Unfortunately I don’t have time to write as in depth of a post as I normally would, but this is the best I can do for the time I have available. I hope to produce a more detailed Blues season preview before the puck drops in about two weeks.
The 2015 team won with run prevention. The pitching was tremendous. The defense was rock solid. When a big play was needed in an important part of the game, the 2015 Cardinals seemed to make it.
This year the Cardinals won with power. They set a record for pinch hit home runs. The offense wasn’t consistently great because it struggled to manufacture runs in tough situations; however, when the power showed up, it often propelled the team to a victory, regardless of how sloppy the defense was that day.
This spring I wrote about how the Cardinals bullpen could have been really good this year. It wasn’t.
Trevor Rosenthal, coming off of back-to-back +40 save seasons, had a disastrous start to the season before landing on the disabled list for an extended period of time. Seth Maness, trusted fireman and double-play inducer, also had a rough start to a season that ended with surgery on his UCL. Jonathon Broxton went through horrendous phases.
The bullpen had a few bright spots. Seung-hwan Oh had 19 saves and an ERA under 2 in his first season in MLB. Matthew Bowman, a Rule 5 pick up, was very good as well. He began the season as a middle relief pitcher and ended the season serving in important roles in late innings. Tyler Lyons had some nice stretches too, but he also ended the season on the disabled list.
When the bullpen would blow a lead, the Cardinals would hope for a home run to save them because producing a run by linking hits together and using small ball were foreign concepts to this team, not to mention their horrendous baserunning. There were some really bad losses this year.
The best way I can describe this team is as a collection of nice puzzle pieces. Some of the pieces were beautiful and valuable. Most of the pieces were at least nice enough to support the overall picture. Yet, in the end all of the pieces couldn’t be put together to create a masterpiece. Some pieces were too old; others had parts broken off. The collection was simply never going to make something whole or special.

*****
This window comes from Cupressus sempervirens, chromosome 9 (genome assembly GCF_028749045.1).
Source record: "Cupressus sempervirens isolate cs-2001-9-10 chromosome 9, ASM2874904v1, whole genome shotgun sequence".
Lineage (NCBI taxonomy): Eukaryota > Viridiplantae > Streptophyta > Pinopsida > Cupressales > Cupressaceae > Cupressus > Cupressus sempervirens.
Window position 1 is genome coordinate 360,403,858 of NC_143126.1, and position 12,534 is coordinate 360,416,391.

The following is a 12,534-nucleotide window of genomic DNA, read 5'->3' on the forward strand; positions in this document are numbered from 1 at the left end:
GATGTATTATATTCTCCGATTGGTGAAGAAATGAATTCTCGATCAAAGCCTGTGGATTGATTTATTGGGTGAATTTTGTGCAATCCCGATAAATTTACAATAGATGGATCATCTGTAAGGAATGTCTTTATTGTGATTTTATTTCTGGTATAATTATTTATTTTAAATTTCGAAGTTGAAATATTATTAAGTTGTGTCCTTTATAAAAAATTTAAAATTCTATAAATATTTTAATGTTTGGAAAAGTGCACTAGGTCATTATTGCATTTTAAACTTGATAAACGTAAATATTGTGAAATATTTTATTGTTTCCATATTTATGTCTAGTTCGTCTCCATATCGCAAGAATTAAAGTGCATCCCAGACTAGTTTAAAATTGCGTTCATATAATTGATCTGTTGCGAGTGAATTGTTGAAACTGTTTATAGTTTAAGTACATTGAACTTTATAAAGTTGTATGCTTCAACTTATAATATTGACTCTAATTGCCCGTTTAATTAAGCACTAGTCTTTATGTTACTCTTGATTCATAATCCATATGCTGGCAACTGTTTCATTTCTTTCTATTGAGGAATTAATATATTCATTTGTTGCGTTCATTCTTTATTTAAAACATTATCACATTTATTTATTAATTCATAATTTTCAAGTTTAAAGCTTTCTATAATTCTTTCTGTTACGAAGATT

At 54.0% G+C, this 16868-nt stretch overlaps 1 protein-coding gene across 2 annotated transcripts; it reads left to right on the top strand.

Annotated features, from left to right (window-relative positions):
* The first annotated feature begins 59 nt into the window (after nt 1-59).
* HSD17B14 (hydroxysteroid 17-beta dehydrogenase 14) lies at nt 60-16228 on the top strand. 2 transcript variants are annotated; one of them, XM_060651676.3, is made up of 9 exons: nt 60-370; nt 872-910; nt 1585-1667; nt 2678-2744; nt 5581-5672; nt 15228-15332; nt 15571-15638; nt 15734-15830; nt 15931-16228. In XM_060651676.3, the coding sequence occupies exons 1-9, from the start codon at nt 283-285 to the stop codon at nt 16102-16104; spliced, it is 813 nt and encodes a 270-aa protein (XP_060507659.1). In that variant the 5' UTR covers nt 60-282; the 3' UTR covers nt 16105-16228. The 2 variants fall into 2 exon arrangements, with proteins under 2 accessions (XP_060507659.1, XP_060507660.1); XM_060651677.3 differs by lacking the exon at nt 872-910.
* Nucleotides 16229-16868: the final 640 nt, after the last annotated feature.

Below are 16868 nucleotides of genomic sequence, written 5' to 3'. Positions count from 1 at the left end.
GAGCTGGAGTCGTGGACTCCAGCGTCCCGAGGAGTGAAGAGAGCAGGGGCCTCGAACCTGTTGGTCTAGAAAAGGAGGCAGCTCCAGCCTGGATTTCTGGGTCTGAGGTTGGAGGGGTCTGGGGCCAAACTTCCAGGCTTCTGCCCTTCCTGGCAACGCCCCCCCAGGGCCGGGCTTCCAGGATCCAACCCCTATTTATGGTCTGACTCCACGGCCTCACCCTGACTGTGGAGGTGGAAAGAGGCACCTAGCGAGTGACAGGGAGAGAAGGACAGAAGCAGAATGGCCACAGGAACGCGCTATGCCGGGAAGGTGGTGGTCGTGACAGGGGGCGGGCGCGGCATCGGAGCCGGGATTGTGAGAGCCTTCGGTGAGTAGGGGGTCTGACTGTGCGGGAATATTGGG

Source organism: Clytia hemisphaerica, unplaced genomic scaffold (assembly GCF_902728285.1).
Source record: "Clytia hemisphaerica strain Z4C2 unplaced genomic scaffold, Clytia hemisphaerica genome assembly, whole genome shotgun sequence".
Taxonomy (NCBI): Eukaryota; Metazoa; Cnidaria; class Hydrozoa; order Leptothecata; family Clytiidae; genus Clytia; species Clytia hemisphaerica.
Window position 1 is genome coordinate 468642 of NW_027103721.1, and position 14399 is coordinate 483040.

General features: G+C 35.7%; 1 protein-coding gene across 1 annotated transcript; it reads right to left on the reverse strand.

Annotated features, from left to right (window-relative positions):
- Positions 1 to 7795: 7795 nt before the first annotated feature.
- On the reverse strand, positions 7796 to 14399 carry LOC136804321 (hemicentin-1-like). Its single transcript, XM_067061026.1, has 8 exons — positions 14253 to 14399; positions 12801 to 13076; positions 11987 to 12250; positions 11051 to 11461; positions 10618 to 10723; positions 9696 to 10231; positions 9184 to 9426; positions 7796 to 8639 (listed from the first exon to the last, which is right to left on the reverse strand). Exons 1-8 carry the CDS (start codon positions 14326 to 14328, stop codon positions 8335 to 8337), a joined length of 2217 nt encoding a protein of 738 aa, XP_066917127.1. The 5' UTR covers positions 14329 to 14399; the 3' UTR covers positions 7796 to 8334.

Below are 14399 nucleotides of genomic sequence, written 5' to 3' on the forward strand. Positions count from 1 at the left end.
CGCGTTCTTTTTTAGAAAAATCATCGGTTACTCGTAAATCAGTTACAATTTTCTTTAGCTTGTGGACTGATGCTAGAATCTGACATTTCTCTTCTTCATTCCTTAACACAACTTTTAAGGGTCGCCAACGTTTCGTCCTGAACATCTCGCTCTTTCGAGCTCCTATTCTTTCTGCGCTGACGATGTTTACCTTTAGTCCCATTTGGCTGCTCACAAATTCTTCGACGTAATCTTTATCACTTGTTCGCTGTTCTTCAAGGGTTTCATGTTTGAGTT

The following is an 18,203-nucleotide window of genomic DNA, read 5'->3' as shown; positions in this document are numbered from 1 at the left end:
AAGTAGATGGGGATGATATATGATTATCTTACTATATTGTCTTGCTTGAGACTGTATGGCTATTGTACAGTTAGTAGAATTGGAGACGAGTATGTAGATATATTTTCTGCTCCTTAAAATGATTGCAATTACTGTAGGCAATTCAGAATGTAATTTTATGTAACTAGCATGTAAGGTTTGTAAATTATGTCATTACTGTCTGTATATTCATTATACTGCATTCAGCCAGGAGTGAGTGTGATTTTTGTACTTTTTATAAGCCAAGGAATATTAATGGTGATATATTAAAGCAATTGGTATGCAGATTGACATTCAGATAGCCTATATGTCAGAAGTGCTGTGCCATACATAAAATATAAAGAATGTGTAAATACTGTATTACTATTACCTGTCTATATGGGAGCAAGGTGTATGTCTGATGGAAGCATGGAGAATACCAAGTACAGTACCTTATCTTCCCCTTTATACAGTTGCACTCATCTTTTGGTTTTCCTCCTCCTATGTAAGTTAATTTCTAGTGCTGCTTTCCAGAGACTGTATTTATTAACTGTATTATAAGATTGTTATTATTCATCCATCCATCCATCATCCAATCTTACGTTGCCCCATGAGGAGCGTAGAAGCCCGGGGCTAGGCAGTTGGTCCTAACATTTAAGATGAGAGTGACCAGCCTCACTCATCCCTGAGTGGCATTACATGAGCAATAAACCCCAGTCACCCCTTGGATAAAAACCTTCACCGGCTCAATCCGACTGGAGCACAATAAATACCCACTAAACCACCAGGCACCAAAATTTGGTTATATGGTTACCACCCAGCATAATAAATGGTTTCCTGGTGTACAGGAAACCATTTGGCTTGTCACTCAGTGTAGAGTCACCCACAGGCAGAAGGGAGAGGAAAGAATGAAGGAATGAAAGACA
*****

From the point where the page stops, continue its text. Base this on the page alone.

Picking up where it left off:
Aledmys Diaz hit an emotional home run after the death of Jose Fernandez.
Matt Holliday hit a pinch-hit home run in what was thought to be his last game as a Cardinal. (It wasn’t.)
Stephen Piscotty hit a late-inning home run in Chicago.
Diaz hit a 3-run home run against the Giants to complete a 4-run comeback.
Matt Adams hit a walkoff home run against the Dodgers.
Adam Wainwright threw a complete game shutout on the night the Cardinals celebrated the 2006 World Championship team.
Lou Brock made a special appearance on Opening Day
Carson Kelly earned his first career hit.
Alex Reyes had a handful of stellar starts in his first MLB season.
Now the question we must ask is: How will the club’s management turn this assortment of pieces back into a team that can play more fundamentally sound and generally consistent baseball?
The Cardinals also must decide what their rotation will look like. Carlos Martinez and Alex Reyes should headline the group. Wainwright will still be around after a sub-par 2016. Mike Leake is under contract after an inconsistent first season in St. Louis. Then you have Lance Lynn returning from Tommy John surgery, Jaime Garcia if the Cardinals exercise his relatively team-friendly option, Luke Weaver fresh off of his meteoric rise through the farm system, Tyler Lyons begging for a rotation spot, Trevor Rosenthal always seeking a starting job, and Marco Gonazles & Tim Cooney coming back from injuries ready to prove they’re big-league worthy. Am I missing anybody?
And, again, perhaps most importantly the Cardinals must figure out how to improve their defense without sacrificing too much offense by removing talented offensive players. Related questions include: What position should Matt Carpenter play every day? Can Jedd Gyorko take on a bigger role? Is Kolten Wong ever going to be an everyday player? Is Randal Grichuk really a centefielder long term? Can Tommy Pham take over centerfield? Can the Cardinals bring in a true No. 3 hitter? Is that person Lourdes Gurriel Jr., and will the Cardinals chase him? Is Jhonny Peralta capable of playing 140 games at 3B next year? Can Brayan Peña actually back up Yadi or is it time for Carson Kelly to take over? Will Yadi’s defense return to normal next season after a winter of rest? Does Jose Martinez (.438 batting average in 18 PAs in 2016) deserve a permanent spot with the big club?
And there are bigger questions that qualify the previous ones: Will the Cardinals be punished for the hacking scandal and how will the punishment affect their offseason plans?
There are quite a few questions to be answered, and management will be dealing with an unusually impatient fan base while making the decisions.
For now, all we can do is watch the wonderful playoff moments from the last five years:
Thanks for reading, and Go Blues!
I do not own any pictures included in this post.